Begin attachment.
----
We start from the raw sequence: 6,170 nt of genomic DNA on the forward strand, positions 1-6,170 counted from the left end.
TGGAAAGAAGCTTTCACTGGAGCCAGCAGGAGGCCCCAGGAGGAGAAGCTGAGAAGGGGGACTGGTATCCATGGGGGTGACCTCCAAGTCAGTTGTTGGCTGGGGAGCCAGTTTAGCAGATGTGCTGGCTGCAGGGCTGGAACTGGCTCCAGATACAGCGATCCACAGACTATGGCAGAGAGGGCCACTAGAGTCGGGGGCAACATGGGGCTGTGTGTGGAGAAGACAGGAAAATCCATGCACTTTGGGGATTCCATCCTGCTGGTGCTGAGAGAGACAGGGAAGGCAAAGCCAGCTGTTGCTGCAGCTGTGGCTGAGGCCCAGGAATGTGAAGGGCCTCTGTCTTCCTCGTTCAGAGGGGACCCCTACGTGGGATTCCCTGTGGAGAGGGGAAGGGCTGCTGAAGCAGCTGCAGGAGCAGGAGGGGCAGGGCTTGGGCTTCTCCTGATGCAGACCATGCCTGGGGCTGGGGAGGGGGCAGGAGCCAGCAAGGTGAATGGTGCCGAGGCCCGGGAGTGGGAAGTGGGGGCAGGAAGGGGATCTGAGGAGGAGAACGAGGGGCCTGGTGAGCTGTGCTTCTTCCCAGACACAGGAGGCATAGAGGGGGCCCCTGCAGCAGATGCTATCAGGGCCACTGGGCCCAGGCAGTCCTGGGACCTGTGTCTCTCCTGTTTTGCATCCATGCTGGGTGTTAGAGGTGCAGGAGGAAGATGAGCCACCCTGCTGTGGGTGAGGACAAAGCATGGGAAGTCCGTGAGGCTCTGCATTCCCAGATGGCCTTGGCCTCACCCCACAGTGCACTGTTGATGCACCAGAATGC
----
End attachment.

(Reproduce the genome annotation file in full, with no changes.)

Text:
We start from the raw sequence: 6,170 nt of genomic DNA on the forward strand, positions 1-6,170 counted from the left end.
TGGAAAGAAGCTTTCACTGGAGCCAGCAGGAGGCCCCAGGAGGAGAAGCTGAGAAGGGGGACTGGTATCCATGGGGGTGACCTCCAAGTCAGTTGTTGGCTGGGGAGCCAGTTTAGCAGATGTGCTGGCTGCAGGGCTGGAACTGGCTCCAGATACAGCGATCCACAGACTATGGCAGAGAGGGCCACTAGAGTCGGGGGCAACATGGGGCTGTGTGTGGAGAAGACAGGAAAATCCATGCACTTTGGGGATTCCATCCTGCTGGTGCTGAGAGAGACAGGGAAGGCAAAGCCAGCTGTTGCTGCAGCTGTGGCTGAGGCCCAGGAATGTGAAGGGCCTCTGTCTTCCTCGTTCAGAGGGGACCCCTACGTGGGATTCCCTGTGGAGAGGGGAAGGGCTGCTGAAGCAGCTGCAGGAGCAGGAGGGGCAGGGCTTGGGCTTCTCCTGATGCAGACCATGCCTGGGGCTGGGGAGGGGGCAGGAGCCAGCAAGGTGAATGGTGCCGAGGCCCGGGAGTGGGAAGTGGGGGCAGGAAGGGGATCTGAGGAGGAGAACGAGGGGCCTGGTGAGCTGTGCTTCTTCCCAGACACAGGAGGCATAGAGGGGGCCCCTGCAGCAGATGCTATCAGGGCCACTGGGCCCAGGCAGTCCTGGGACCTGTGTCTCTCCTGTTTTGCATCCATGCTGGGTGTTAGAGGTGCAGGAGGAAGATGAGCCACCCTGCTGTGGGTGAGGACAAAGCATGGGAAGTCCGTGAGGCTCTGCATTCCCAGATGGCCTTGGCCTCACCCCACAGTGCACTGTTGATGCACCAGAATGC